As Carroll does in Alice with the likes of Humpty Dumpty and Tweedledee and Tweedledum, Meyer pulls nursery rhymes into her story. For example, her spin on Peter Peter Pumpkin Eater (who had a wife and couldn't keep her) catapults Heartless into horror, a creepy subplot first only hinted at during the King's party when Peter Peter's pasty-faced, sickly and desperate wife asks Cath for pumpkin pastries with the intensity of a junkie needing a fix. Fans of Edgar Allan Poe's "The Raven" will be pleased to see glimpses of that poem, too, in the Raven's dialogue. It's to Meyer's great credit that the abundant literary allusions never overwhelm, they just liven up the recipe.

What begins as a witty, ingenious and charming romp through the mesmerizing world of Alice darkens and deepens until it grabs its readers by the throat. Will the brave, fierce Cath buckle and marry the King? Will she follow her heart? How many impossible things, as the White Queen says, can be believed before breakfast? Meyer's foray into Wonderland will unhinge hearts and drop jaws as it charms and chills. --Karin Snelson, children's & YA editor, Shelf Awareness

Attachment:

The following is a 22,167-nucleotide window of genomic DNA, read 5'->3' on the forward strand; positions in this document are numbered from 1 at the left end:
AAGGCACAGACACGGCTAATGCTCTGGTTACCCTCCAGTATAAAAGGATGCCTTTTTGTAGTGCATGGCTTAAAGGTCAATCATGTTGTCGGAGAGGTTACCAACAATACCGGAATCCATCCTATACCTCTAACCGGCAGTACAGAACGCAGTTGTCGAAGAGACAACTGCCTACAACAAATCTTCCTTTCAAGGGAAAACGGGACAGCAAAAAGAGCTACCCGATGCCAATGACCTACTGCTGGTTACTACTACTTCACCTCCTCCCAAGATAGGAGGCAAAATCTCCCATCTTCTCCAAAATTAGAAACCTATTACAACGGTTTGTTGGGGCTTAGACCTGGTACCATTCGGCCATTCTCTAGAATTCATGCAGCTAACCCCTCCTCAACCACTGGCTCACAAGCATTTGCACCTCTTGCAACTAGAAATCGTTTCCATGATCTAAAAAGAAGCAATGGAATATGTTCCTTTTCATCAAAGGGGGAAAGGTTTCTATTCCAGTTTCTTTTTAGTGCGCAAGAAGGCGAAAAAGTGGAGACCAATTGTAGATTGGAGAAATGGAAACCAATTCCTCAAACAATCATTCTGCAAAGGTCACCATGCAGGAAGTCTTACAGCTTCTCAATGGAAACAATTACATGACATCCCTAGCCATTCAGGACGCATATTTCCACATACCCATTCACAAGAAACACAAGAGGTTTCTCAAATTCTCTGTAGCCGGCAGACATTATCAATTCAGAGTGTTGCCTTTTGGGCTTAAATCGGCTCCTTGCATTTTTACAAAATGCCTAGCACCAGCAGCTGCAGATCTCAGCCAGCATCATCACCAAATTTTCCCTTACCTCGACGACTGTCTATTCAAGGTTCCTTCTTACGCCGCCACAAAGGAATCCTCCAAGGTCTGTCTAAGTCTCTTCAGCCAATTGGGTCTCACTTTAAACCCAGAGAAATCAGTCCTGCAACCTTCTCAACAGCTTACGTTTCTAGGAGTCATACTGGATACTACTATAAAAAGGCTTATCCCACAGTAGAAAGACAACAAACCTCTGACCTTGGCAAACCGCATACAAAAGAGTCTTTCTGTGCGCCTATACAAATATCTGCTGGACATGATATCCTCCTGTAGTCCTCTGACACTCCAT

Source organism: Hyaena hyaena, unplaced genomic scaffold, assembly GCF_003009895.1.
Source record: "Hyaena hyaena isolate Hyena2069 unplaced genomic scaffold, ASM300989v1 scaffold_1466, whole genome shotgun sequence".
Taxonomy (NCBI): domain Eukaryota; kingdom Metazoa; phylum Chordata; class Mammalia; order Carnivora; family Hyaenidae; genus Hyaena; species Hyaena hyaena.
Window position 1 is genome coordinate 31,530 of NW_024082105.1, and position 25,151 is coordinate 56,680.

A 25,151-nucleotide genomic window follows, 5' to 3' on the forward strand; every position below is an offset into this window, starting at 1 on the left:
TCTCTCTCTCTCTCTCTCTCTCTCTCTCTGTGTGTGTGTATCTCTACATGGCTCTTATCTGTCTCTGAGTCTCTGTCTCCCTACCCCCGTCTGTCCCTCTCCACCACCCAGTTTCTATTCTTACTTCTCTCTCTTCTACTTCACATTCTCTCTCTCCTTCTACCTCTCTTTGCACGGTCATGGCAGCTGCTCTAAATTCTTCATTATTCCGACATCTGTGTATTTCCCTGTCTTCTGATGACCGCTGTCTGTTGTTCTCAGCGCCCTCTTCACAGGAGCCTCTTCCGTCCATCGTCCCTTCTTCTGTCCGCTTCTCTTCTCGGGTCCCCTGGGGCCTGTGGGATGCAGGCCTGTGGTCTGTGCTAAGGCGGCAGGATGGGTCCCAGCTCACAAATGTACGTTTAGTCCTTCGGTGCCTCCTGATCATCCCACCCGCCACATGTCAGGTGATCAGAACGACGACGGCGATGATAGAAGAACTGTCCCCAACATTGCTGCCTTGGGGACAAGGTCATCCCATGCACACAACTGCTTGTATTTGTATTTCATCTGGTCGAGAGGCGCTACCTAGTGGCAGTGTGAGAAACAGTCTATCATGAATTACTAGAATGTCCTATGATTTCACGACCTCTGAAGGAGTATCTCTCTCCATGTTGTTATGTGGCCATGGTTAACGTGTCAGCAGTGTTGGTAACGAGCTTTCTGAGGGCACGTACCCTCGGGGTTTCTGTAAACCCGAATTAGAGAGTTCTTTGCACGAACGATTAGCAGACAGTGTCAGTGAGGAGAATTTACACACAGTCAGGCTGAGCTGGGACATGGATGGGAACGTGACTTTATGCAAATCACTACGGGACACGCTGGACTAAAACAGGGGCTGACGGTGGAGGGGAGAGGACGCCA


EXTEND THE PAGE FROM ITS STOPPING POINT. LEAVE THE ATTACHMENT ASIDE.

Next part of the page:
Feiwel & Friends, $19.99, hardcover, 464p., ages 13-up, 9781250044655

Marissa Meyer: Exploring the Heart of a Villain

photo: Julia Scott

Marissa Meyer, from Tacoma, Wash., is the author of the #1 New York Times-bestselling Lunar Chronicles series of futuristic fairy tales for teens: Cinder, Scarlet, Cress, Fairest, Winter and Stars Above. Heartless is her first stand-alone YA novel.

How did you come upon the idea of writing a novel inspired by Lewis Carroll's Alice's Adventures in Wonderland?

Alice has been a part of my life for as long as I can remember, though not in the form of Lewis Carroll's book. I knew about Alice through Disney, naturally, and through my mom who loves all things Wonderland and has a fantastic Alice collection with everything from music boxes to figurines. For many years, we had an all-Alice Christmas tree. I remember my parents and their friends doing a whole Alice-themed group of costumes for Halloween one year.

I don't think I read the original Alice until I was in college, and by that time I could appreciate it not only for the whimsical world and characters, but also for Carroll's genius wordplay. I was, and still am, in awe of his ability to play with language and hidden meanings.